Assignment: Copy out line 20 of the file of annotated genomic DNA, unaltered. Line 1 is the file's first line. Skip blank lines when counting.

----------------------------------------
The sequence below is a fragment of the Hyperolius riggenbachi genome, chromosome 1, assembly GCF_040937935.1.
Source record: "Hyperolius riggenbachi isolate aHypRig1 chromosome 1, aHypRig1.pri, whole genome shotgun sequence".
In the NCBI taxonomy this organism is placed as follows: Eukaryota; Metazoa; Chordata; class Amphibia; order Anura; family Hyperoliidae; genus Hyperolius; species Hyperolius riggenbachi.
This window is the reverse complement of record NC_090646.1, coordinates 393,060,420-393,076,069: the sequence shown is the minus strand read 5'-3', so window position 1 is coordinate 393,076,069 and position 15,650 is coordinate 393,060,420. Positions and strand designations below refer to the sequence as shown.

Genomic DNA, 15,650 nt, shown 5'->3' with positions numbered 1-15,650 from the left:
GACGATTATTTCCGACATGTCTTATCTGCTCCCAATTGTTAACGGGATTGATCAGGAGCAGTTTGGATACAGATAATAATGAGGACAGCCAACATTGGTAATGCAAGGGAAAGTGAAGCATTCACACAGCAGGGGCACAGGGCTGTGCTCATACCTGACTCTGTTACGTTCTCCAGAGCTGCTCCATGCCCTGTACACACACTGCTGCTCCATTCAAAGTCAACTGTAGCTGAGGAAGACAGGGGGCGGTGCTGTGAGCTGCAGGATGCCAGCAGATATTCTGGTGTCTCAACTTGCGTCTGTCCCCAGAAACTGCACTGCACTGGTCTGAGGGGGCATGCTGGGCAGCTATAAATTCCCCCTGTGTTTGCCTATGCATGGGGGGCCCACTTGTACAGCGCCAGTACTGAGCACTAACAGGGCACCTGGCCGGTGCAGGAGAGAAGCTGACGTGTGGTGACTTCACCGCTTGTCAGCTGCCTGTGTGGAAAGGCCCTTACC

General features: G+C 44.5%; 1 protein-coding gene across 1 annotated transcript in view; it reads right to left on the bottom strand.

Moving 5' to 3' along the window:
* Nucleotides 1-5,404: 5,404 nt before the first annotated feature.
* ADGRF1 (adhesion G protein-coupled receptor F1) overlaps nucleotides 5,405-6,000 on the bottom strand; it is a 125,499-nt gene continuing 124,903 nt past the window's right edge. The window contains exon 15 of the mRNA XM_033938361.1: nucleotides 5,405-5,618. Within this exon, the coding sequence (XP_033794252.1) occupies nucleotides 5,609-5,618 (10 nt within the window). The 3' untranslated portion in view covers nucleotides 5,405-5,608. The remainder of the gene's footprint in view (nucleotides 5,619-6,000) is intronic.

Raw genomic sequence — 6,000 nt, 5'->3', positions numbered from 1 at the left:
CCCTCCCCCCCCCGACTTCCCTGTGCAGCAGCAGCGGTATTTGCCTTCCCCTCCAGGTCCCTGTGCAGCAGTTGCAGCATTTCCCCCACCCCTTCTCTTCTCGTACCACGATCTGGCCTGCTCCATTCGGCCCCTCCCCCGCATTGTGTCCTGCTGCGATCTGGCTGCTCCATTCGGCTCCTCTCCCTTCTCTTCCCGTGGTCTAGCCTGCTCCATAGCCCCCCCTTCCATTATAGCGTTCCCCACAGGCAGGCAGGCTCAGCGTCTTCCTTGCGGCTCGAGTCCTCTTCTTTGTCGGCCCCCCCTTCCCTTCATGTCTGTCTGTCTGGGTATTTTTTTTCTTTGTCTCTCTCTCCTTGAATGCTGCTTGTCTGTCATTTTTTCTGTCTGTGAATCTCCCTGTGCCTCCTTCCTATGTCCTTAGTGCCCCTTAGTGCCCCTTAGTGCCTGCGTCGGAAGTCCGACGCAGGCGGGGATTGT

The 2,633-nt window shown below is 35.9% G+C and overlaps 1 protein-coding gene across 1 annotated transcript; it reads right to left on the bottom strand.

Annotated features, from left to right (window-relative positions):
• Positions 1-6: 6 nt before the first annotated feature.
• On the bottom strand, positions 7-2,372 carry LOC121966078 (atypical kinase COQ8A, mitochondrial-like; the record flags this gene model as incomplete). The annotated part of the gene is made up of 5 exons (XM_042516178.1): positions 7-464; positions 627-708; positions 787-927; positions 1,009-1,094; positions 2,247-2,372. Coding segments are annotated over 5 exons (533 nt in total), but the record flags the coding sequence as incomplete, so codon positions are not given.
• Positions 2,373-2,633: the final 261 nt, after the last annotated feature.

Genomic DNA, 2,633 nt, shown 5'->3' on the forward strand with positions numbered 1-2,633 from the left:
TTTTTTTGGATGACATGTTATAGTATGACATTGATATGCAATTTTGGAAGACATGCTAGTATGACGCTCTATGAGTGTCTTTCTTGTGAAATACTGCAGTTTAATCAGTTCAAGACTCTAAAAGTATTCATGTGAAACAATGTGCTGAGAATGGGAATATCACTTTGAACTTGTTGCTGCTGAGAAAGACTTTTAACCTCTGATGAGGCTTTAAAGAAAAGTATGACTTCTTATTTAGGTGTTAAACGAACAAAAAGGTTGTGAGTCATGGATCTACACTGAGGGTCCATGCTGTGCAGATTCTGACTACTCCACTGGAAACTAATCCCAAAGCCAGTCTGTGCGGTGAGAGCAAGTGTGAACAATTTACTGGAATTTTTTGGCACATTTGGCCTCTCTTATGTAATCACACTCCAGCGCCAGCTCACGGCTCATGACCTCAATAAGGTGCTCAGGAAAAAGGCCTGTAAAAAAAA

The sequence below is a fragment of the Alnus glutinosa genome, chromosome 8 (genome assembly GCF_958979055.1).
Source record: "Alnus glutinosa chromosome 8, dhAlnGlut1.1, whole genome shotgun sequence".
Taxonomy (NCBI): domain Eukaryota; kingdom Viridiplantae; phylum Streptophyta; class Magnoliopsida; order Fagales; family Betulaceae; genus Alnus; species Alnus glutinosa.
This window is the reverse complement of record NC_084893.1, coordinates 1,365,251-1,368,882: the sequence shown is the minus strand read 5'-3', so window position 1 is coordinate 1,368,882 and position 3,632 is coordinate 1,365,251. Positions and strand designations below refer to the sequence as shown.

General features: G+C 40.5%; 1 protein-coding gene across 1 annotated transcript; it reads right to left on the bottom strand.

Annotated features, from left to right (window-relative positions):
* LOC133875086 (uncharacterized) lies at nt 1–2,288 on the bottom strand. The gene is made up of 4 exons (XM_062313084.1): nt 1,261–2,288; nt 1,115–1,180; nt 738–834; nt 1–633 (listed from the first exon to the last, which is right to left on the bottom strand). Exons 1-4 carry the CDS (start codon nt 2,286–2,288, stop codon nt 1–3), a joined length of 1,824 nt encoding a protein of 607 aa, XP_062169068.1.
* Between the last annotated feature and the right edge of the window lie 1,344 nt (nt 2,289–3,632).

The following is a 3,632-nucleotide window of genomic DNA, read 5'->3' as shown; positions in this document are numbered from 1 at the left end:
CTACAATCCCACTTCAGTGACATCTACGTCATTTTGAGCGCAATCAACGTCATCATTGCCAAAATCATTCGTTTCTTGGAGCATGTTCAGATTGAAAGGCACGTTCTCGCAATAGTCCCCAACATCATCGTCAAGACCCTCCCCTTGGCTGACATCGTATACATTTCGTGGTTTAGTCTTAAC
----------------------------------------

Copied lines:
The sequence below is a fragment of the Alnus glutinosa genome, chromosome 8 (genome assembly GCF_958979055.1).